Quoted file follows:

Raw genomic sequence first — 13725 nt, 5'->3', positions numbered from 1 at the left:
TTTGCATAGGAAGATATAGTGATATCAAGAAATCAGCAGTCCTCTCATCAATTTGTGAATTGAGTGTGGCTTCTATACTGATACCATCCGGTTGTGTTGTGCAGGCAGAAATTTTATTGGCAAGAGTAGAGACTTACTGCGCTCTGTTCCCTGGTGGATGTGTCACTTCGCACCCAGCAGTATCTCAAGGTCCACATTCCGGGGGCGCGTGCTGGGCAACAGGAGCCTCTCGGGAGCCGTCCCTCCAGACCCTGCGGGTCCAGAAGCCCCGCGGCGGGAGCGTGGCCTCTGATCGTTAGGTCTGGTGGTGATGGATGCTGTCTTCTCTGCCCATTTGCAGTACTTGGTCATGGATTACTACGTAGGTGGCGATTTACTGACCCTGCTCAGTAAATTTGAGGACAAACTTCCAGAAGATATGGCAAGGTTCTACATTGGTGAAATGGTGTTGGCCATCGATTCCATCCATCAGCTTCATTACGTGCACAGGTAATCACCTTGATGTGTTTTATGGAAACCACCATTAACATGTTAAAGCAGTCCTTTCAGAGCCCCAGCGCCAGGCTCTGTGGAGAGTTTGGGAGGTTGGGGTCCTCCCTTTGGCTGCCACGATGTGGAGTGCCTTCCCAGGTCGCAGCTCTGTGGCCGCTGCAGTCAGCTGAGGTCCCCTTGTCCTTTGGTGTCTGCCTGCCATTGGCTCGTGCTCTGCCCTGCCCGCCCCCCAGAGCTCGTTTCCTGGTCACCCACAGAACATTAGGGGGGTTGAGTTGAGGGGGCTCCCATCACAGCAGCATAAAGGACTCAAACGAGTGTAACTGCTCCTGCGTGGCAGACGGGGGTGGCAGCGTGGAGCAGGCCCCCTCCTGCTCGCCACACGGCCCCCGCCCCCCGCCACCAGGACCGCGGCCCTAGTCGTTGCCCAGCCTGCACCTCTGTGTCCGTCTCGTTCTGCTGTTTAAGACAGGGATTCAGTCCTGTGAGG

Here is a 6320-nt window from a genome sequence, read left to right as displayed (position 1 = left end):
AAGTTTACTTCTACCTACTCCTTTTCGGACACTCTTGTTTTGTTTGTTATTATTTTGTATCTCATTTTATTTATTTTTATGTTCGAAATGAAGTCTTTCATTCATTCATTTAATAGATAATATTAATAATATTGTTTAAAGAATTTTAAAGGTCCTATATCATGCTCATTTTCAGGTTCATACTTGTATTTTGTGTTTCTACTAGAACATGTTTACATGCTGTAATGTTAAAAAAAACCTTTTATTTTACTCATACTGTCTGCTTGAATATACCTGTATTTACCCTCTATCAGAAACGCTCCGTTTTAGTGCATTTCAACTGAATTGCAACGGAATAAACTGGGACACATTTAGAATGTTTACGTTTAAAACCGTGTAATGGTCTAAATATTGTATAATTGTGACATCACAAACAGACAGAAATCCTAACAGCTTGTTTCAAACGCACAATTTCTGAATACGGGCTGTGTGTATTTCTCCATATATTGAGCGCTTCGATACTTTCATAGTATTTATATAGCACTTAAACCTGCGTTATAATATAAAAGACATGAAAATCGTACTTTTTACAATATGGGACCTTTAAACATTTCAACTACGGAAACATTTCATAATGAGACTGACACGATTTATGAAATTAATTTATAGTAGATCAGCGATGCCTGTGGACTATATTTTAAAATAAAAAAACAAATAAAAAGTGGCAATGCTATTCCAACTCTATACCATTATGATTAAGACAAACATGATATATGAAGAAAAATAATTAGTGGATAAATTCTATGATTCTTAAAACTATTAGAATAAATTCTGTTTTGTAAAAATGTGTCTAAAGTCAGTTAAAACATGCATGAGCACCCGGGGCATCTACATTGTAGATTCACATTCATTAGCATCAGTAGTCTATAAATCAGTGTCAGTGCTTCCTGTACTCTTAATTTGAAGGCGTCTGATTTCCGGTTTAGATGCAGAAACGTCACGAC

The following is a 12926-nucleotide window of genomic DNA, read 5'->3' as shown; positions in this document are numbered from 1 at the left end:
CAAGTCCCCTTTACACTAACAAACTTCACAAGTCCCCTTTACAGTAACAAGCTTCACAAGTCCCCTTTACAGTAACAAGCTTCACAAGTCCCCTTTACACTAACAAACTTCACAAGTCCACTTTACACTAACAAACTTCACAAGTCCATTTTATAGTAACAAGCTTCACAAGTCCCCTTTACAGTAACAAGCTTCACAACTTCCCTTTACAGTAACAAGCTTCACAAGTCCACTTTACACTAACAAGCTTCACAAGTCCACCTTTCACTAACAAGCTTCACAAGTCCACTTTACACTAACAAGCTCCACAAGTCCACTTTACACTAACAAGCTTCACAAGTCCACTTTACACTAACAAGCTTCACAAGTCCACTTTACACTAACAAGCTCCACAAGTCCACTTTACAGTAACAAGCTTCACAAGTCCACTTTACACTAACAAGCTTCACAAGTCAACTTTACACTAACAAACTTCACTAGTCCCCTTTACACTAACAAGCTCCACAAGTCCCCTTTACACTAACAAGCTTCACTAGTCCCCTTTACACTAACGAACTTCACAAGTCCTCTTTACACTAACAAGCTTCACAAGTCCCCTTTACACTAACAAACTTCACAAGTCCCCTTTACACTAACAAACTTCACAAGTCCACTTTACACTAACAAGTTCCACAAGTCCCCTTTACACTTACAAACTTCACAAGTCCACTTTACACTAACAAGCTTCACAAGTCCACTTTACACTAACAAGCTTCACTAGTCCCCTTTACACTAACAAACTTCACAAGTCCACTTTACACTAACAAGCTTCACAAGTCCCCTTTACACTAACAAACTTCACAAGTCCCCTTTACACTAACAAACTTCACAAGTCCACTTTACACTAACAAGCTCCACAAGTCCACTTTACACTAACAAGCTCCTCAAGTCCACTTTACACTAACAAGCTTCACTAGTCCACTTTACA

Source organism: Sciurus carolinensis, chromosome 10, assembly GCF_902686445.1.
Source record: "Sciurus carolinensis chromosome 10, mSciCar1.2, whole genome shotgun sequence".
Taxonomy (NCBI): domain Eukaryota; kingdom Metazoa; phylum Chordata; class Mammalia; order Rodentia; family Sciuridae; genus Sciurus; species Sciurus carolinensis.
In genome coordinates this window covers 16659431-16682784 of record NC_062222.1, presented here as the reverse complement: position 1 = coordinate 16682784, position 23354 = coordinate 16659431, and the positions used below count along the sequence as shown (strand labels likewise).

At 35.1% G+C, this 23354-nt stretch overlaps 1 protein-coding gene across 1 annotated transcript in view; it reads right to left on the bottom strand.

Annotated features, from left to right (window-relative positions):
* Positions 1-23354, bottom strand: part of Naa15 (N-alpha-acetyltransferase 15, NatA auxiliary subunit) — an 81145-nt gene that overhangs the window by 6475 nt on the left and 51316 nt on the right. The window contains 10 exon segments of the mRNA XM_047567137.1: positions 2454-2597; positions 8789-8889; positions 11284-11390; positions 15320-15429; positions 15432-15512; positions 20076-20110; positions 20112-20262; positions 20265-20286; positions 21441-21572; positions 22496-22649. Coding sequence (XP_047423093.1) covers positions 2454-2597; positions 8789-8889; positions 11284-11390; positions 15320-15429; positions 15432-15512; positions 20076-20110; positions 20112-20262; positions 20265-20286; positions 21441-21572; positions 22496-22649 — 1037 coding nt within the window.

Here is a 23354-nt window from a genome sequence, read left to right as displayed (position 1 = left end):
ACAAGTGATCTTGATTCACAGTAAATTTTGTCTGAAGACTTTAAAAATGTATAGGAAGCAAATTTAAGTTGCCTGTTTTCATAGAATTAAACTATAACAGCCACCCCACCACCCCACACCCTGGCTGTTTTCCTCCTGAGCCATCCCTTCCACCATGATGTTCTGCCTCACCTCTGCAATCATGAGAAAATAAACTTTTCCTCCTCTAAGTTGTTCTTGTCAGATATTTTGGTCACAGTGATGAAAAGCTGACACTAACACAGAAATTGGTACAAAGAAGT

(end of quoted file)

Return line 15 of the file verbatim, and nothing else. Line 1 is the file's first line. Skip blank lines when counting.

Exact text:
ACAAGTGATCTTGATTCACAGTAAATTTTGTCTGAAGACTTTAAAAATGTATAGGAAGCAAATTTAAGTTGCCTGTTTTCATAGAATTAAACTATAACAGCCACCCCACCACCCCACACCCTGGCTGTTTTCCTCCTGAGCCATCCCTTCCACCATGATGTTCTGCCTCACCTCTGCAATCATGAGAAAATAAACTTTTCCTCCTCTAAGTTGTTCTTGTCAGATATTTTGGTCACAGTGATGAAAAGCTGACACTAACACAGAAATTGGTACAAAGAAGT